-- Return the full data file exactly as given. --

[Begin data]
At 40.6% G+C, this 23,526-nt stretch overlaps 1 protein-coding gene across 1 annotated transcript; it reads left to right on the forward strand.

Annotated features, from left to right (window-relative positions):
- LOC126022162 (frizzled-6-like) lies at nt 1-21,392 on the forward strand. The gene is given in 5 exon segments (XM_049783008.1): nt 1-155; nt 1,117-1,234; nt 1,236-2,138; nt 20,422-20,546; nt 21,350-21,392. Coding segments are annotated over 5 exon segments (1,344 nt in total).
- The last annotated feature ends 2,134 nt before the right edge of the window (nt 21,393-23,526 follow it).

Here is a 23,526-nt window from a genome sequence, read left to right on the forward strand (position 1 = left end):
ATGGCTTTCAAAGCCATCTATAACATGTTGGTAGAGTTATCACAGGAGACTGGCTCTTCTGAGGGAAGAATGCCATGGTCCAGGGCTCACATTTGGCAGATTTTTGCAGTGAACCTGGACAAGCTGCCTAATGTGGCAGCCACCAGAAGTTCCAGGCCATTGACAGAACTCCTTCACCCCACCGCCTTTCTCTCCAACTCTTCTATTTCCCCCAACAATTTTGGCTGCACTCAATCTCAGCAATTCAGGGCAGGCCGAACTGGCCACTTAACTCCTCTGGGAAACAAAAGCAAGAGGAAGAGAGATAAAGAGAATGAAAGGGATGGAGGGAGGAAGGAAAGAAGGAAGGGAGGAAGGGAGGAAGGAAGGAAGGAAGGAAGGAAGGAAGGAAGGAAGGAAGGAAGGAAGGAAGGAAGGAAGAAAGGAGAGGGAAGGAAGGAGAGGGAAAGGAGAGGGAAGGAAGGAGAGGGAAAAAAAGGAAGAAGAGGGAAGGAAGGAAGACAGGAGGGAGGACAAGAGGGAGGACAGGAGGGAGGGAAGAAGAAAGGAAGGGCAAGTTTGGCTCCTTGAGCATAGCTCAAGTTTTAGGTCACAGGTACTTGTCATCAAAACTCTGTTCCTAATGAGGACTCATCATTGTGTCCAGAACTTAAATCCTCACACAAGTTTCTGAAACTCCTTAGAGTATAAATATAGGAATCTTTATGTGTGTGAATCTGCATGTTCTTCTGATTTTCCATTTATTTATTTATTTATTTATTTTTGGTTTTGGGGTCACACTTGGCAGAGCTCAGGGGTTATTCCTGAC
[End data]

At 40.6% G+C, this 23,526-nt stretch overlaps 1 protein-coding gene across 1 annotated transcript; it reads left to right on the forward strand.

Annotated features, from left to right (window-relative positions):
- LOC126022162 (frizzled-6-like) lies at nt 1-21,392 on the forward strand. The gene is given in 5 exon segments (XM_049783008.1): nt 1-155; nt 1,117-1,234; nt 1,236-2,138; nt 20,422-20,546; nt 21,350-21,392. Coding segments are annotated over 5 exon segments (1,344 nt in total).
- The last annotated feature ends 2,134 nt before the right edge of the window (nt 21,393-23,526 follow it).

Here is a 23,526-nt window from a genome sequence, read left to right on the forward strand (position 1 = left end):
ATGGCTTTCAAAGCCATCTATAACATGTTGGTAGAGTTATCACAGGAGACTGGCTCTTCTGAGGGAAGAATGCCATGGTCCAGGGCTCACATTTGGCAGATTTTTGCAGTGAACCTGGACAAGCTGCCTAATGTGGCAGCCACCAGAAGTTCCAGGCCATTGACAGAACTCCTTCACCCCACCGCCTTTCTCTCCAACTCTTCTATTTCCCCCAACAATTTTGGCTGCACTCAATCTCAGCAATTCAGGGCAGGCCGAACTGGCCACTTAACTCCTCTGGGAAACAAAAGCAAGAGGAAGAGAGATAAAGAGAATGAAAGGGATGGAGGGAGGAAGGAAAGAAGGAAGGGAGGAAGGGAGGAAGGAAGGAAGGAAGGAAGGAAGGAAGGAAGGAAGGAAGGAAGGAAGGAAGGAAGGAAGAAAGGAGAGGGAAGGAAGGAGAGGGAAAGGAGAGGGAAGGAAGGAGAGGGAAAAAAAGGAAGAAGAGGGAAGGAAGGAAGACAGGAGGGAGGACAAGAGGGAGGACAGGAGGGAGGGAAGAAGAAAGGAAGGGCAAGTTTGGCTCCTTGAGCATAGCTCAAGTTTTAGGTCACAGGTACTTGTCATCAAAACTCTGTTCCTAATGAGGACTCATCATTGTGTCCAGAACTTAAATCCTCACACAAGTTTCTGAAACTCCTTAGAGTATAAATATAGGAATCTTTATGTGTGTGAATCTGCATGTTCTTCTGATTTTCCATTTATTTATTTATTTATTTATTTTTGGTTTTGGGGTCACACTTGGCAGAGCTCAGGGGTTATTCCTGAC